Colorado Unemployment Benefits
How is the extension in unemployment benefits affecting your business?
A federal law originally was passed in 2008, and was extended through the end of 2011, that allows an unemployment benefit recipient to receive unemployment benefits for up to 99 weeks. Previously, recipients were eligible to receive unemployment benefits for 26 weeks.
It is not difficult to understand why the Colorado Unemployment Insurance Fund went broke and then required the State of Colorado to borrow over $350 million dollars to fund and pay Colorado unemployment claims. It is also not difficult to figure out that those costs are being passed along to the business owners.
In 2011, some companies received a rate increase that was quadrupled from the previous year. And, that is after already having their rates doubled in 2009/2010. The net effect is many businesses are paying SIX TIMES what they paid 2-3 years ago for state unemployment taxes, in addition to paying the extended benefits.
Additionally, many businesses recently received a letter from the Unemployment Insurance Division stating that the interest on the money borrowed from the federal government is coming due, an estimated $12 million dollars more. The Unemployment Office will be mailing bills to most business requiring an additional payment to cover that interest payment.
Small and medium sized companies simply can’t afford to keep paying the added costs and many are choosing, or being forced to further reduce their staff.
The extension of unemployment benefits isn’t just a Colorado issue. We are looking at a nationwide delay in business development and economic recovery due to this issue. Business owners across the country are taking a much more measured approach to growth, and will continue to avoid expansion and hiring until they can be sure customers will return and buy their good and services.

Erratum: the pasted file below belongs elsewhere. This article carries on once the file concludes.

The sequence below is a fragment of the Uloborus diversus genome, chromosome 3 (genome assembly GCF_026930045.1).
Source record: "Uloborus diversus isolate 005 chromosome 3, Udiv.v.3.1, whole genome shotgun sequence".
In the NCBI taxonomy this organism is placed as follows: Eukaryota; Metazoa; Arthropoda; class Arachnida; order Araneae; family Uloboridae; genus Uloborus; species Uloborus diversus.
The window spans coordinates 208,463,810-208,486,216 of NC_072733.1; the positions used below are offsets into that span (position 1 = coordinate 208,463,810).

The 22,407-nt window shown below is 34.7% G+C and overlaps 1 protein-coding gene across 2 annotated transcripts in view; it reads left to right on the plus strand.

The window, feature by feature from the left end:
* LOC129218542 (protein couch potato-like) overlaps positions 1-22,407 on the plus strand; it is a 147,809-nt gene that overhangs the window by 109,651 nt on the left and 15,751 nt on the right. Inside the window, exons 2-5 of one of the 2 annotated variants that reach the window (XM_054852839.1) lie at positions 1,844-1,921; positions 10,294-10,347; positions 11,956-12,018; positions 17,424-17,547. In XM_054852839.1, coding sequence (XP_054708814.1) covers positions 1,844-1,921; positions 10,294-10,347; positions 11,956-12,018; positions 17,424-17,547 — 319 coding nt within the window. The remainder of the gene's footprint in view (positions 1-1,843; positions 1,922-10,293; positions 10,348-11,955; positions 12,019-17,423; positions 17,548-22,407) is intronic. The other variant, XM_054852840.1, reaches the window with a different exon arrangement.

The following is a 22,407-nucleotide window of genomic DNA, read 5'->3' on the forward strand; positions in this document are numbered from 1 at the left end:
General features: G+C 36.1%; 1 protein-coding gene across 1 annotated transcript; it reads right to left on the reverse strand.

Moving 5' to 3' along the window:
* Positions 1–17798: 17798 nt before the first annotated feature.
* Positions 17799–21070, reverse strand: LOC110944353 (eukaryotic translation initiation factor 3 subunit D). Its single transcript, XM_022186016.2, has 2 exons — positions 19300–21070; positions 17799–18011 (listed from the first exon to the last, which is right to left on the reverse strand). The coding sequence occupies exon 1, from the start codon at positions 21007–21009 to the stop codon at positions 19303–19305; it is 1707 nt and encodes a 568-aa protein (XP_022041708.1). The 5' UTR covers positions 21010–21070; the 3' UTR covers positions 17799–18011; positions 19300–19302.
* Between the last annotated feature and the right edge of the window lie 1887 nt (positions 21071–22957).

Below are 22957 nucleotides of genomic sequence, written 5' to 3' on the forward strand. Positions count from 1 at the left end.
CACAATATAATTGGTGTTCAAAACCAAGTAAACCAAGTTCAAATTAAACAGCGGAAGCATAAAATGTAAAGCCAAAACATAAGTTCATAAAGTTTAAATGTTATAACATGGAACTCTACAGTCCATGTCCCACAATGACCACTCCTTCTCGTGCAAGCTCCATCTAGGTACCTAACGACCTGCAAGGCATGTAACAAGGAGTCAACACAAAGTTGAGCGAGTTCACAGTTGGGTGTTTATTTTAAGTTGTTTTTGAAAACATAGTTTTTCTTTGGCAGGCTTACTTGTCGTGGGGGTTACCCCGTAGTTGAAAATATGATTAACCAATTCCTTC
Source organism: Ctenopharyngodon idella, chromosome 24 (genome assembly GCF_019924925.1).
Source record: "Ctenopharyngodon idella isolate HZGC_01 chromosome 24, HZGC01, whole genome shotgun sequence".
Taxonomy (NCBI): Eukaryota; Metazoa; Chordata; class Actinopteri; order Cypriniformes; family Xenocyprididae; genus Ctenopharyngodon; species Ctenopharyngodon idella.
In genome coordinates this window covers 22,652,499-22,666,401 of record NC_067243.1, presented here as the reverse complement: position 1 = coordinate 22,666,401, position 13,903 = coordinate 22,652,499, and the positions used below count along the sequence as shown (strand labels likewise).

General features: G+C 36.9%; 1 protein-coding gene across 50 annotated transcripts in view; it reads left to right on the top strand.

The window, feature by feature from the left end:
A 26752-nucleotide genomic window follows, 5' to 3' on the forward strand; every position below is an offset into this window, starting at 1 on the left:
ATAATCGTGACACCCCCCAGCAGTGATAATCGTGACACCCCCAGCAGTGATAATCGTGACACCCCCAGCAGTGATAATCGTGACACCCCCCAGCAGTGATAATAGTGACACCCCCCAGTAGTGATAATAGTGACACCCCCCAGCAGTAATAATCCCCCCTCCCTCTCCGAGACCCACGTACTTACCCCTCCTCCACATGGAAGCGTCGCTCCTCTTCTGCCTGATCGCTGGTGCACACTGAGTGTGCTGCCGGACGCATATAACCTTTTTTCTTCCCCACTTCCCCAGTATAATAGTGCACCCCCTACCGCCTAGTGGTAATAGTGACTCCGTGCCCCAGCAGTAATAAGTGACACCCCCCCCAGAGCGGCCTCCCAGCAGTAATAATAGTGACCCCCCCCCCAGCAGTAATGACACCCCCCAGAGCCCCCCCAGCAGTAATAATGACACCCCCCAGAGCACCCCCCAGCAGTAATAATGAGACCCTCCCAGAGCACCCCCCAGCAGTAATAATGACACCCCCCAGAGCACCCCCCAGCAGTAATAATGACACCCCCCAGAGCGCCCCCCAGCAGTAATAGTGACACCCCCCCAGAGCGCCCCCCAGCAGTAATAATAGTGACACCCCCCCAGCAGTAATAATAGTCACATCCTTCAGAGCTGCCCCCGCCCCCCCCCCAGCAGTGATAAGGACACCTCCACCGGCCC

We are all aware that in this unstable economic climate, it is difficult to lose your job and have to transition to a new job or career. The problem in extending the unemployment benefits for so long is that it does not empower either the unemployed worker or the business owner. The unemployed worker develops a false sense of security and entitlement. The business community slows down on hiring new workers, the very thing needed in this country for our economy to grow, in order to manage the costs of supporting the unemployed.
The long term impact of this vicious cycle seemed to be overlooked by the government when they extended the unemployment benefits an additional 73 weeks, and state funds were rapidly depleted resulting in the need for federal loans.
Breaking this cycle is vital. We need to do everything we can to support small and medium businesses because they are the ones that are working every day to spur on our economic recovery. By taking a bigger interest in ourselves, our local businesses and our communities, we will be able to create more job opportunities and stop layoffs.
Implementing integrated polices to help regional economies grow and expand will allow us to start providing the best unemployment benefit of all… a job.
Supporting innovation from small and medium sized businesses, removing undue barriers to growth, and making access to capital a reality will not only lead to improvements in our society, but will also have a strong and lasting impact on our future.